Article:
When it comes to cellular phones, removable batteries are nothing new, even the very earliest phones had a battery that you could remove and replace. Historically, this was more a necessity than a convenience. Until the last few years, battery technology suffered from various limitations that necessitated their ability to be removed and replaced fairly frequently.
For their size, energy capacity wasn’t all that great. Charge times were slow, and discharge rates were fast. Over the years, these batteries even developed a “memory” that reduced their capacity due to the buildup of tiny bubbles in the electrolytic solution. All things considered, being able to replace this kind of battery was vitally important.
Since then, technology advanced. The processors in our phones got faster, storage space got bigger, and the amount of RAM increased. Our screens got bigger and gained more colors, and we even got fairly high-end graphics processors, too. With all these advances we often disparaged our batteries. They just weren’t “keeping up” with the rest of the technology.
We were blinded by how much energy our batteries could store, and ignored the other advancements being made. Batteries went from Nickel-cadmium to nickel-metal hydride, then from lithium-ion to lithium polymer. Scientists are even playing with batteries built with lithium-sulphur. Over time capacity has improved, the memory-effect of Ni-cad batteries has all but disappeared, charge times are (relatively) faster, and discharge times are (relatively) slower. Significant progress in battery technology has certainly been made, though perhaps not as quickly as we might have liked.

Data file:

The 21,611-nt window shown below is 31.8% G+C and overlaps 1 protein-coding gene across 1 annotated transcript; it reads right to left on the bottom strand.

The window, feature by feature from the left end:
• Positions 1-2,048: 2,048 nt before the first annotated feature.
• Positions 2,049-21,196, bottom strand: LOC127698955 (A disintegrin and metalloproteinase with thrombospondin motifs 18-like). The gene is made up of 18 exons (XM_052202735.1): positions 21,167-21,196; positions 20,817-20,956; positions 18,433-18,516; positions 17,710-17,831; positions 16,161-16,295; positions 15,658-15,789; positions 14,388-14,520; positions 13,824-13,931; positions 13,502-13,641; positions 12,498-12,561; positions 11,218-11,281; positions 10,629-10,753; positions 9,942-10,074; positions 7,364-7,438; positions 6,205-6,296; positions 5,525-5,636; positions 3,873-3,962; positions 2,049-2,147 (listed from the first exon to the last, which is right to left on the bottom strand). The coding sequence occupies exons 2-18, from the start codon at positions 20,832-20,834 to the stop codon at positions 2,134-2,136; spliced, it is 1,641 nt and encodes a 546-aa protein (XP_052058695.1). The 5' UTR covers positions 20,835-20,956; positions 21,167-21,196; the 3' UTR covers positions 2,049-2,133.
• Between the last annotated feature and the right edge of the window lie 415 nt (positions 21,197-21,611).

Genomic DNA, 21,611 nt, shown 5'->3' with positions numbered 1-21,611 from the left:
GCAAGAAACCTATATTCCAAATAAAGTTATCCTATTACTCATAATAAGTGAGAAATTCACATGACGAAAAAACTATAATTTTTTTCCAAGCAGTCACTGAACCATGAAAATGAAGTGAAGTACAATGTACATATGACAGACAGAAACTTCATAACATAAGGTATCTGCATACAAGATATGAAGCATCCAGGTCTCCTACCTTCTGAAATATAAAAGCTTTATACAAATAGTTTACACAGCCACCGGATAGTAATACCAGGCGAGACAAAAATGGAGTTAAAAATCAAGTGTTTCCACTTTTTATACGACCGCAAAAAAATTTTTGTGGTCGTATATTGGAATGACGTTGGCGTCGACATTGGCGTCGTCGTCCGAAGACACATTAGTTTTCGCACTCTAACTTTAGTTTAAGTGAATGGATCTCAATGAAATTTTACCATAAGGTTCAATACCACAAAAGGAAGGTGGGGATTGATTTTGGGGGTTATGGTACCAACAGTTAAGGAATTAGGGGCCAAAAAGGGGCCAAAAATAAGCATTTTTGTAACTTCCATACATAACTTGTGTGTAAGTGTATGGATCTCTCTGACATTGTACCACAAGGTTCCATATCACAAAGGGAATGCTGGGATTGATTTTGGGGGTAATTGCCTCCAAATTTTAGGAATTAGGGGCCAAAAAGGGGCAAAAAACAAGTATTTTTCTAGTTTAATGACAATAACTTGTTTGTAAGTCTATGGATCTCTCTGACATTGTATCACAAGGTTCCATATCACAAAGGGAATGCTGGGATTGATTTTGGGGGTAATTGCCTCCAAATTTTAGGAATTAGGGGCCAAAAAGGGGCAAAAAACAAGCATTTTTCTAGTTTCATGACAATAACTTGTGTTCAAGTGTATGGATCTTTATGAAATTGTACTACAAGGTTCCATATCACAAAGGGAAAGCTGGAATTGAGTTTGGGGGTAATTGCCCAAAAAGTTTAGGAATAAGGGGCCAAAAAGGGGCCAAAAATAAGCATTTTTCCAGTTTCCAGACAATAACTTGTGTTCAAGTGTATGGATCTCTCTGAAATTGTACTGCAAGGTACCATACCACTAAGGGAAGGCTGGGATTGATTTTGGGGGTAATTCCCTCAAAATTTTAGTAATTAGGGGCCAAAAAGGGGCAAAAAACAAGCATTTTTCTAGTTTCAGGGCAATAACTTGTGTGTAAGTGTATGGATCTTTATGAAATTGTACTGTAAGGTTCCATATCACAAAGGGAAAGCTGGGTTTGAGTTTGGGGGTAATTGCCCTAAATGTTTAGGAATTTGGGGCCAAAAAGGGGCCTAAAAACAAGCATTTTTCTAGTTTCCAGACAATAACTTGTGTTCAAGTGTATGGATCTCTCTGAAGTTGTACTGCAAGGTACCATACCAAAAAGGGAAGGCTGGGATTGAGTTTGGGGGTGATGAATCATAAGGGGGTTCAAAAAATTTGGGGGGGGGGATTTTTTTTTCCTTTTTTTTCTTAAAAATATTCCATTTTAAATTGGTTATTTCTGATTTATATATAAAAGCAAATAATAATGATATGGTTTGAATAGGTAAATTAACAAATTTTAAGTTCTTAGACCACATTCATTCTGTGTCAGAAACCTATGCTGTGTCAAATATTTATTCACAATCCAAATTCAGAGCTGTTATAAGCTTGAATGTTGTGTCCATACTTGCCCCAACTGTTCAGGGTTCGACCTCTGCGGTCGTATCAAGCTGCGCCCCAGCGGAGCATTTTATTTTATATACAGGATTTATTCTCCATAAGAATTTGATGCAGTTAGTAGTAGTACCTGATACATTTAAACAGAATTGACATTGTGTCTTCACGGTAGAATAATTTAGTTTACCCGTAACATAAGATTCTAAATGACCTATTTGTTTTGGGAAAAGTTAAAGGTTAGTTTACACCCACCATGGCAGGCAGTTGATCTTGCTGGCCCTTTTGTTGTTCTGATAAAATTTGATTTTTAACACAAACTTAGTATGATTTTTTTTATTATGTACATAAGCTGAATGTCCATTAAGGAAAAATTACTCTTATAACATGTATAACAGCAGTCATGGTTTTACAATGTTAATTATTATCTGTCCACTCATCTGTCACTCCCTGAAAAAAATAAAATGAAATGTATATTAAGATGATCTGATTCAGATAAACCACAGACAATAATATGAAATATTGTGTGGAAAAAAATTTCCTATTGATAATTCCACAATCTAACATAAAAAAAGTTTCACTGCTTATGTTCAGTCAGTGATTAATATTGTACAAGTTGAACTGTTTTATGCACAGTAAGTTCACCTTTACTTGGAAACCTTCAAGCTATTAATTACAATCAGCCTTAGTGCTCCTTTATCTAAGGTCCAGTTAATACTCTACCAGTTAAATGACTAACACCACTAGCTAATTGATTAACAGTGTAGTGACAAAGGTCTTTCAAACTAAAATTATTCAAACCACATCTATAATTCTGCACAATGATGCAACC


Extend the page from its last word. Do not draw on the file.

Over the last few years, manufacturers have been replacing removable batteries in their new phones and tablets with non-removable batteries. We’ve been given various reason to justify this move: phones can be built slimmer, phones can be built “tighter” because they don’t need access doors to get at the battery, phones can be built cheaper, and phones with non-removable batteries just “look better”.
Removable batteries and their non-removable counterparts aren’t really thicker or thinner than the other. The cost to manufacture a battery with contacts on the the end versus contacts in a ribbon are almost identical. For devices with non-removable batteries, manufacturers get to replace a spring-loaded contact block with a ribbon connector inside the phone, which does save money on every device built, and perhaps a little space, too.
Some argue that carrying a spare battery (or several) isn’t something that “most” people would be. Perhaps not, but there are enough of us out here that still do to entice whichever manufacturer will give us this feature to continue doing so, since that manufacturer is more likely to sell us phones than those who deny us this ability.
Carrying a spare battery isn’t the only use-case scenario to consider. Batteries, just like moving components, wear out over time and with use. After hundreds of charge/discharge cycles, capacity begins to suffer. Batteries can get hot and can swell, they can even burst if either of these two conditions aren’t addressed. Someone with a removable battery can simply replace the failed component. Those of us without removable batteries may not even know about a problem until it’s too late, necessitating a warranty inquiry and likely resulting in the replacement of the entire device, not just the failed component. The former situation is much less expensive, incurs less down-time, and reduces the risk of personal and property damage.
The argument that phones with non-removable batteries simply “look better” than those that let you swap batteries is simply not true. Both theSamsung Galaxy Alpha and the Note 4, which we reviewed earlier this month, have removable batteries — and they look amazing! Whether or not you like the brand, or even the textures on the back of the Galaxy Alpha and Note 4, Samsung has proven that removable batteries don’t have to make your phone look ugly.